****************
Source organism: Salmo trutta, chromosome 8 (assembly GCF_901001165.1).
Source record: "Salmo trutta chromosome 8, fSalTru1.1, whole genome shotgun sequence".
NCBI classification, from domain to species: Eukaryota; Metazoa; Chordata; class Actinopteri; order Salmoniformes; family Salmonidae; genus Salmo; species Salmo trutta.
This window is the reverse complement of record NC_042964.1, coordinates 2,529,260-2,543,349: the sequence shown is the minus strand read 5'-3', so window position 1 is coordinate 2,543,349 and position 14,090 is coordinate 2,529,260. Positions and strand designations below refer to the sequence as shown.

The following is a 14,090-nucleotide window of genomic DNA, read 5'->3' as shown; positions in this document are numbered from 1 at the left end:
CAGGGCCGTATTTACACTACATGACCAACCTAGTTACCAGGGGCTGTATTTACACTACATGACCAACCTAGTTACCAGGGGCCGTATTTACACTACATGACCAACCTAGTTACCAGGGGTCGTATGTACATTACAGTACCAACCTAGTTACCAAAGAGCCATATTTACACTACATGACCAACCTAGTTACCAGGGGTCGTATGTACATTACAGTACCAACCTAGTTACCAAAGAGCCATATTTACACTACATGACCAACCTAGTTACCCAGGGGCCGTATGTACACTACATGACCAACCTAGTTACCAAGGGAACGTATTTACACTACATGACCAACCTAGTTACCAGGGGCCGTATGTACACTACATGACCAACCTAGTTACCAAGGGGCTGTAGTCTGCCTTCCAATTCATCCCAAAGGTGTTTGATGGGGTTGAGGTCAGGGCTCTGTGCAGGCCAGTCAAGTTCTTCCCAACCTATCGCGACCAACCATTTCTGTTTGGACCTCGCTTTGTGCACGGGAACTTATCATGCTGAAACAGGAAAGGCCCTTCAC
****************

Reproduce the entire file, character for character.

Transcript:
Source organism: Salmo trutta, chromosome 8 (assembly GCF_901001165.1).
Source record: "Salmo trutta chromosome 8, fSalTru1.1, whole genome shotgun sequence".
NCBI classification, from domain to species: Eukaryota; Metazoa; Chordata; class Actinopteri; order Salmoniformes; family Salmonidae; genus Salmo; species Salmo trutta.
This window is the reverse complement of record NC_042964.1, coordinates 2,529,260-2,543,349: the sequence shown is the minus strand read 5'-3', so window position 1 is coordinate 2,543,349 and position 14,090 is coordinate 2,529,260. Positions and strand designations below refer to the sequence as shown.

The following is a 14,090-nucleotide window of genomic DNA, read 5'->3' as shown; positions in this document are numbered from 1 at the left end:
CAGGGCCGTATTTACACTACATGACCAACCTAGTTACCAGGGGCTGTATTTACACTACATGACCAACCTAGTTACCAGGGGCCGTATTTACACTACATGACCAACCTAGTTACCAGGGGTCGTATGTACATTACAGTACCAACCTAGTTACCAAAGAGCCATATTTACACTACATGACCAACCTAGTTACCAGGGGTCGTATGTACATTACAGTACCAACCTAGTTACCAAAGAGCCATATTTACACTACATGACCAACCTAGTTACCCAGGGGCCGTATGTACACTACATGACCAACCTAGTTACCAAGGGAACGTATTTACACTACATGACCAACCTAGTTACCAGGGGCCGTATGTACACTACATGACCAACCTAGTTACCAAGGGGCTGTAGTCTGCCTTCCAATTCATCCCAAAGGTGTTTGATGGGGTTGAGGTCAGGGCTCTGTGCAGGCCAGTCAAGTTCTTCCCAACCTATCGCGACCAACCATTTCTGTTTGGACCTCGCTTTGTGCACGGGAACTTATCATGCTGAAACAGGAAAGGCCCTTCAC